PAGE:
The devices to stop people lying on benches were installed by Bournemouth Borough Council at a cost of £3,650.
However, protestors including rapper Professor Green said they were "inhumane" and more than 23,000 people signed a petition for their removal.
The council confirmed all 28 were taken away on Monday night. It said it decided to act in light of "the depth of feeling" over the issue.
- Copyright: Wadham College
The 'Votes for Women' flag is being flown from Wadham College in Oxford as part of events to mark 100 years since some women won the right to vote.
The Representation of the People Act was passed on 6 February 1918 and gave women over 30 and "of property" the right to vote.
Wadham College has its own link to the suffrage movement. It owns 35 Holywell Street in Oxford which was the address for the National Union of Women's Suffrage Societies in 1899.
It was also one of the first five all-male Oxford University colleges to admit women, in 1974.
No, it's not a song by The Police.
A student at the University of Southampton has made her debut as the Circus of Horror's "Pickled Person".
Sarah Twist, 25, squeezes her body into a bottle 2ft high and 18in wide (60cm high, 45cm wide).
The psychology student says her physical flexibility and love of the "macabre" make the job a perfect fit.
Trains nicknamed "plastic pigs" in the 1980s are set to come back into service later this year after being refurbished in Eastleigh, Hampshire.
The revamped trains will run on the Portsmouth-London Waterloo route.
CCTV footage has been released of a man Thames Valley Police wish to speak to after a man was headbutted in a bar in Oxford.
At around 01:00 GMT on 30 January, a 21-year-old victim was sat in The Baron bar when a man sat up against him in one of the booth areas of the bar. When asked to move, he became aggressive and threw a pint glass at him.Copyright: Thames Valley Police
The victim received facial and dental injuries.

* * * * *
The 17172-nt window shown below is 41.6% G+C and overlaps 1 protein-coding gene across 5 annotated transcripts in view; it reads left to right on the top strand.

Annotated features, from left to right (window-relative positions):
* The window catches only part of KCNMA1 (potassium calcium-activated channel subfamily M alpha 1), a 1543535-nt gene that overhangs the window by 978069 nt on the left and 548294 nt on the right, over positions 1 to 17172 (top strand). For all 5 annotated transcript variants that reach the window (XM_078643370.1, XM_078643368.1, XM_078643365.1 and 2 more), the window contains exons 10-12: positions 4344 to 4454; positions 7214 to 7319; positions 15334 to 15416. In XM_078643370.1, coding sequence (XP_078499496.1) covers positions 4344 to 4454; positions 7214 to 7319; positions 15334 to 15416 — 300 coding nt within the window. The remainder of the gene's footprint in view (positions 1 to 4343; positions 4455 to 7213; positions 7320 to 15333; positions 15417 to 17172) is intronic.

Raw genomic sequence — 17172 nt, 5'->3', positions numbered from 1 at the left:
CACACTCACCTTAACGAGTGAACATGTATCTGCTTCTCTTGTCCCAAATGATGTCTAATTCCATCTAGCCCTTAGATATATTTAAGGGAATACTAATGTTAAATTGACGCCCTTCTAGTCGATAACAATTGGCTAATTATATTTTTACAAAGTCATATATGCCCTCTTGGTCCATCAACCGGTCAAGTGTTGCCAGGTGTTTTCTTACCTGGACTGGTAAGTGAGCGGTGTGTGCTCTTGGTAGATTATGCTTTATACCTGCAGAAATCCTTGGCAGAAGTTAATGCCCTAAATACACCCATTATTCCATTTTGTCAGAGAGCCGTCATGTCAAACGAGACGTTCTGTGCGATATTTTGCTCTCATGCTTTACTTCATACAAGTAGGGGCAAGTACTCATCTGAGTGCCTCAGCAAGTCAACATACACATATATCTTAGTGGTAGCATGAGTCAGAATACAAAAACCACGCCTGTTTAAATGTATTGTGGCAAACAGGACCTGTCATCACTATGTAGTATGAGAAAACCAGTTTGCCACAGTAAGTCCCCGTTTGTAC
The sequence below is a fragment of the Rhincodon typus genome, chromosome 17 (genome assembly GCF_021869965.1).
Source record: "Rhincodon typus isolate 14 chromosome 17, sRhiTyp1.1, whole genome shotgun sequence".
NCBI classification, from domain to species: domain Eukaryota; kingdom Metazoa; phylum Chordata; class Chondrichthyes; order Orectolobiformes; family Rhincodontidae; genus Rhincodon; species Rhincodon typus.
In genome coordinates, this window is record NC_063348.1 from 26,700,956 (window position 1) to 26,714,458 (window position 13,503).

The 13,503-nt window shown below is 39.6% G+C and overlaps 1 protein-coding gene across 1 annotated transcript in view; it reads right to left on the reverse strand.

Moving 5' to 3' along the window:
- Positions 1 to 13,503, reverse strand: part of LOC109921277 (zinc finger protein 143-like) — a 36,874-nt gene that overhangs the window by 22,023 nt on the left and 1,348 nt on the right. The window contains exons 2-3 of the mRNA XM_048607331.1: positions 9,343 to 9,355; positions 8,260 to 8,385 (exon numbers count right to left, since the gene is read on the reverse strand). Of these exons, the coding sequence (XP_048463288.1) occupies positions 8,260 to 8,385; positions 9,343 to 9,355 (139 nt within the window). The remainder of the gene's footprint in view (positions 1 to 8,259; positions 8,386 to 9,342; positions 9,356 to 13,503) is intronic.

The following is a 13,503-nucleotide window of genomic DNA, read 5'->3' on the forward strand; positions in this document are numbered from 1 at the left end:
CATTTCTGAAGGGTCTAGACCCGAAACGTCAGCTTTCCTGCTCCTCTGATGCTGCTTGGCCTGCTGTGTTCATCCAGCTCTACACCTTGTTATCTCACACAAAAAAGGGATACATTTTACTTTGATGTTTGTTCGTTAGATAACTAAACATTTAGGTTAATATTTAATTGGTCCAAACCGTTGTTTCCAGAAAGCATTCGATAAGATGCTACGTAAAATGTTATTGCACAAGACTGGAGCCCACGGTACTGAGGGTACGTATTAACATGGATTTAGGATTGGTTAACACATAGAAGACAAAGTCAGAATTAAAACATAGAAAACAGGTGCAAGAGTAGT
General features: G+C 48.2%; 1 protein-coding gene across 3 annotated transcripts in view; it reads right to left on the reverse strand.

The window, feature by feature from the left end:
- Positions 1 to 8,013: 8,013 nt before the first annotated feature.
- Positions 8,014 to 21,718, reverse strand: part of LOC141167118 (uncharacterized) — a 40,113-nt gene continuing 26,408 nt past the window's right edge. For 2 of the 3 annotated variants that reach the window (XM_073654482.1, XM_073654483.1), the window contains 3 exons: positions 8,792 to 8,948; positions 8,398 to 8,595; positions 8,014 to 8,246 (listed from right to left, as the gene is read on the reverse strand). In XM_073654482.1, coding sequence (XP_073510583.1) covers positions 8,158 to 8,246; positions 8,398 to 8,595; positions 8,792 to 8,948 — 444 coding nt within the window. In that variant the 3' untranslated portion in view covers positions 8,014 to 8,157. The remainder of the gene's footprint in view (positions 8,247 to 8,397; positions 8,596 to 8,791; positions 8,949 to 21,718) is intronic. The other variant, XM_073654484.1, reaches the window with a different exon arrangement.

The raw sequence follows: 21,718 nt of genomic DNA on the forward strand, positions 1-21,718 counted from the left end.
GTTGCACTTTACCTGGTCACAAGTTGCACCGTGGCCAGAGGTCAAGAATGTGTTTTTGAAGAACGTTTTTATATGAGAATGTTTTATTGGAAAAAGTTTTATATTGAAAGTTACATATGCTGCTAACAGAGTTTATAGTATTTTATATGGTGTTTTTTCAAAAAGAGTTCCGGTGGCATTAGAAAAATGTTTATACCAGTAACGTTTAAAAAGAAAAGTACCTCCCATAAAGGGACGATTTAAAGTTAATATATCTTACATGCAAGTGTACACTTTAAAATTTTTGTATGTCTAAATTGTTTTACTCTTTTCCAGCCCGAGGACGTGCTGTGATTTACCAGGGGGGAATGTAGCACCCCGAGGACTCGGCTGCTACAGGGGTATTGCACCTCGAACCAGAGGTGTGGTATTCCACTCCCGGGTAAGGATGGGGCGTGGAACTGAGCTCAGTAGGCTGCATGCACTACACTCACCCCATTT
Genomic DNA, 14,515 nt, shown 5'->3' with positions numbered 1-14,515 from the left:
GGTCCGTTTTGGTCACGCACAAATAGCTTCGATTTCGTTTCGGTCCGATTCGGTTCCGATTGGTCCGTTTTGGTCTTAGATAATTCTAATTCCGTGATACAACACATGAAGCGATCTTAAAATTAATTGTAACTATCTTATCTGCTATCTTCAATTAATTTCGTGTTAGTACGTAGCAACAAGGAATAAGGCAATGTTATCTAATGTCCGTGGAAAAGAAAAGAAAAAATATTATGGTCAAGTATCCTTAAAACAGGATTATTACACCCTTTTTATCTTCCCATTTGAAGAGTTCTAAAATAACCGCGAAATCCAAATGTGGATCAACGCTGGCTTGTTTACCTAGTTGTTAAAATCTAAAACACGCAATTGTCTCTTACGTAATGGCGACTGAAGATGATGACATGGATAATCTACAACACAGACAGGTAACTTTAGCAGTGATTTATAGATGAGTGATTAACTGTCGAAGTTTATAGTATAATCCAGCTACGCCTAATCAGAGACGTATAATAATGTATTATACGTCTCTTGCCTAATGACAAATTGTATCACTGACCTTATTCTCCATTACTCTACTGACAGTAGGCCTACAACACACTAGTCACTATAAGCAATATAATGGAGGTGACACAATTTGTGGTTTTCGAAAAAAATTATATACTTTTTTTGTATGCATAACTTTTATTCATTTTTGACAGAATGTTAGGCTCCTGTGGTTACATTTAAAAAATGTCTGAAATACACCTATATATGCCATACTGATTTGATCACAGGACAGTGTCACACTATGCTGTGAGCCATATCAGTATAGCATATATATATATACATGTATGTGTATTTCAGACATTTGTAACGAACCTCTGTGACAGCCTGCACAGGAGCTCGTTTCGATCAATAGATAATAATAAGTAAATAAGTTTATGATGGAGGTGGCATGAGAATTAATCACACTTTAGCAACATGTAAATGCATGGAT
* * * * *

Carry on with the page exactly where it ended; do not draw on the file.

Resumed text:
The offender also head-butted another man in the group, who sustained minor injuries, before leaving the bar.
One of our local cultural hotspots is included in this list of the top spots for literature and music in the UK.
Jane Austen's house in Chawton, Hampshire, was her home for the last eight years of her life. It's where Sense and Sensibility, Pride and Prejudice and Northanger Abbey were refined and finished; and Mansfield Park, Emma and Persuasion were written.Copyright: HISTORIC ENGLAND
Her works interpret and satirise England's middle and upper classes, for whom class and money dictated prospects and social standing. With biting irony, Austen used her novels to comment on society, people and the events she observed in her corner of the world.
Austen lived a happy but humble life in Hampshire, where she, her mother and sisters depended on their brother, who had inherited a vast estate, and the dependence of women on marriage for economic security is a common theme in her works.
A delivery driver from Christchurch, Dorset, died months after his firm fined him £150 for attending a hospital appointment.
Don Lane, 53, who had diabetes, died on 4 January after collapsing in December.
Ruth Lane said her husband, who had missed numerous hospital appointments due to work pressures, had become "terrified" of taking time off work.
In a statement, courier firm DPD said it was "profoundly sorry" about the fine, but added: "We refute the claim that he was under pressure."
Read more here.
Paul lives the life of a nomad, travelling the country in his wagon pulled by his horse, Barney.